There’s a lot to think about when it comes to funding your college education. Learn the ins and outs of all the options available, and prepare for funding applications with these tips and tricks.
Look for free funds first
The first step in funding your education is to explore all your free financial aid options. The Free Application for Federal Student Aid (FAFSA) is an online form required by most colleges and universities in the United States to determine a student's eligibility for need-based financial aid. Submitting the FAFSA is how you apply for funds from the federal government and your state. Some schools also require you to fill out the FAFSA to be eligible for their scholarships (including academic scholarships). There's no income cutoff to qualify for federal student aid. Eligibility is determined by a mathematical formula, not by your parents' income or your savings alone.
Prepare for applications
Gather these documents to complete the FAFSA and other financial aid application forms:
- The student's driver's license and Social Security card.
- The student's income tax returns, W-2 forms and 1099 forms for the previous year. If the student is married, you'll need these same documents for the student's spouse.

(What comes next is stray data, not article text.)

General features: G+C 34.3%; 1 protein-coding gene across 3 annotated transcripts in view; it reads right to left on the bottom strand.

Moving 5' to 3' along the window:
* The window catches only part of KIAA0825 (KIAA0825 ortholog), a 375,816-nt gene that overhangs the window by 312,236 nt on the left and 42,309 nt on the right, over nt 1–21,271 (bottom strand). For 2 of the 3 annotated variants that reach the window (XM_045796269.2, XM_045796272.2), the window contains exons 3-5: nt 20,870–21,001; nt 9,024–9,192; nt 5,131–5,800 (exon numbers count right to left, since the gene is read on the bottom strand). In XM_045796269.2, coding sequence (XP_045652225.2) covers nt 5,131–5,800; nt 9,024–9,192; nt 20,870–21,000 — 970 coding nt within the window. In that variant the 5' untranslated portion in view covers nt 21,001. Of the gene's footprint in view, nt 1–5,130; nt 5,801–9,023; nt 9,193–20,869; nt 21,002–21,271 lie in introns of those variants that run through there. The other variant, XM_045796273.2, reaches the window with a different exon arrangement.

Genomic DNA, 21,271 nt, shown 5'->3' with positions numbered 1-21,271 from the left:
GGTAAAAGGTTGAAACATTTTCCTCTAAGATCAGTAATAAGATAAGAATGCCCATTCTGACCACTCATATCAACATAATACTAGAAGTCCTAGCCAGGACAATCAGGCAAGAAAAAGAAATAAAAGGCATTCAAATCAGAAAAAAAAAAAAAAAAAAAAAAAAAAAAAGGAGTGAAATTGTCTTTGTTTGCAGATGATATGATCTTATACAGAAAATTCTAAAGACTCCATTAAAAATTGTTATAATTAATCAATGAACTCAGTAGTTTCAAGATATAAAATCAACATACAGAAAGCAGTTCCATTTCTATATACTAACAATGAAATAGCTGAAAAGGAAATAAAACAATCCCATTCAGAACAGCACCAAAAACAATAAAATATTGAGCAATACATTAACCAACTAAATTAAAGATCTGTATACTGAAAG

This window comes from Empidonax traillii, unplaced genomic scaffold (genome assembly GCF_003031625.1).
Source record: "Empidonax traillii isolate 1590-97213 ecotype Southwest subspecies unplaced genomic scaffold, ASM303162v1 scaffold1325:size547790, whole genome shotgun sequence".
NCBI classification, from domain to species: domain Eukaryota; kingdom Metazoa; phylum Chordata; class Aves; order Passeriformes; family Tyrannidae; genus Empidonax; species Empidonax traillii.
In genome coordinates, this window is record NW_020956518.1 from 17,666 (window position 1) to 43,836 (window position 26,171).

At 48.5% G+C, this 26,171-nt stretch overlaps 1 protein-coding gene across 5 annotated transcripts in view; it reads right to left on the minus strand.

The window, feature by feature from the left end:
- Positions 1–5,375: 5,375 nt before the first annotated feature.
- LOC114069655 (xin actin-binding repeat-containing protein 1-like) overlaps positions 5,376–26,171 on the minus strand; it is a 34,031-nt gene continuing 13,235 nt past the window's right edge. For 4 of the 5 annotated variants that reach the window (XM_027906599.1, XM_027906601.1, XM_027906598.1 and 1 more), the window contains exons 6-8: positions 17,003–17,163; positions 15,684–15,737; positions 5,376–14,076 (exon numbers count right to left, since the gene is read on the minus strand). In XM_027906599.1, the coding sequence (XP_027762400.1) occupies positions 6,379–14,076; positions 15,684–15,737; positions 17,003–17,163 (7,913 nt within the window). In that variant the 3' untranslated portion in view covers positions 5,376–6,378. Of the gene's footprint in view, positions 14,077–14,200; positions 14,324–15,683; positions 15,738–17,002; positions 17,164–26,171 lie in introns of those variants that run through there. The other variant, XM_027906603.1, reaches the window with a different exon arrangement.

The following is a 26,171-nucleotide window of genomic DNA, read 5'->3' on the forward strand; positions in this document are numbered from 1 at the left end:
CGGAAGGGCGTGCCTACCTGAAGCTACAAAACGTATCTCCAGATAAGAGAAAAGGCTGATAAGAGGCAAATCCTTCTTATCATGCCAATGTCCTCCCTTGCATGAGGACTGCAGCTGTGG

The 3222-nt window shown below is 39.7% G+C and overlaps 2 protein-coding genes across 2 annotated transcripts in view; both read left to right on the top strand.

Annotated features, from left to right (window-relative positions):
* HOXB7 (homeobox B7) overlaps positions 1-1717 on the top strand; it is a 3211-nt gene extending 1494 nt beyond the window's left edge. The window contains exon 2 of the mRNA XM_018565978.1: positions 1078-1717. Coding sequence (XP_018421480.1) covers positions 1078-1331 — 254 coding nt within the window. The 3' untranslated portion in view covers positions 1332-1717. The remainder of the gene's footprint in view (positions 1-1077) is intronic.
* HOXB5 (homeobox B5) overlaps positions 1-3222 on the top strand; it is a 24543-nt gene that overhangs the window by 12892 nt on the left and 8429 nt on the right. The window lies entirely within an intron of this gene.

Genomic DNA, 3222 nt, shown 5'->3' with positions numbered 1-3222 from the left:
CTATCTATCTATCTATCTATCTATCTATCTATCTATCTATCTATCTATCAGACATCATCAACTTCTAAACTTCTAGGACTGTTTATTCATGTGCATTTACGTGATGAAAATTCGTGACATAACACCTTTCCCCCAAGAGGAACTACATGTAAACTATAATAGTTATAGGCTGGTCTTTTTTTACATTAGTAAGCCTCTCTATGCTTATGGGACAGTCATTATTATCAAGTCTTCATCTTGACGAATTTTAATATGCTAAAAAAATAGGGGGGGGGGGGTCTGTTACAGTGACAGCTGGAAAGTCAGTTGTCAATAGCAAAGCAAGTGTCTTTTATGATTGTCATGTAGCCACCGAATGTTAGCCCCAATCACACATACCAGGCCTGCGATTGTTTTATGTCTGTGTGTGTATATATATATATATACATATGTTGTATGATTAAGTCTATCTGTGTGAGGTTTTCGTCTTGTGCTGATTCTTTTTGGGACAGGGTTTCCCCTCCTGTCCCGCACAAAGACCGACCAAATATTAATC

- The parents' income tax returns, W-2 forms and 1099 forms for the previous year.
- Current bank statements and mortgage information.
- Records relating to stocks, bonds, mutual funds and other investments.
- Documentation of nontaxable income, such as Social Security income, Aid to Families with Dependent Children (AFDC) and veterans benefits.
- Business and farm records.
- Records relating to any unusual family financial circumstances, such as medical and dental expenses not covered by health insurance, tuition expenses at elementary or secondary schools, unusually high child care costs, death, divorce and loss of employment.
Fill the gap with student loan options
If you need to borrow, compare federal and private student loans and choose the loan that best fits your needs. Both private student loans and student tuition lines of credit have flexible features that can serve your needs, depending on your year in school and how much you need to borrow.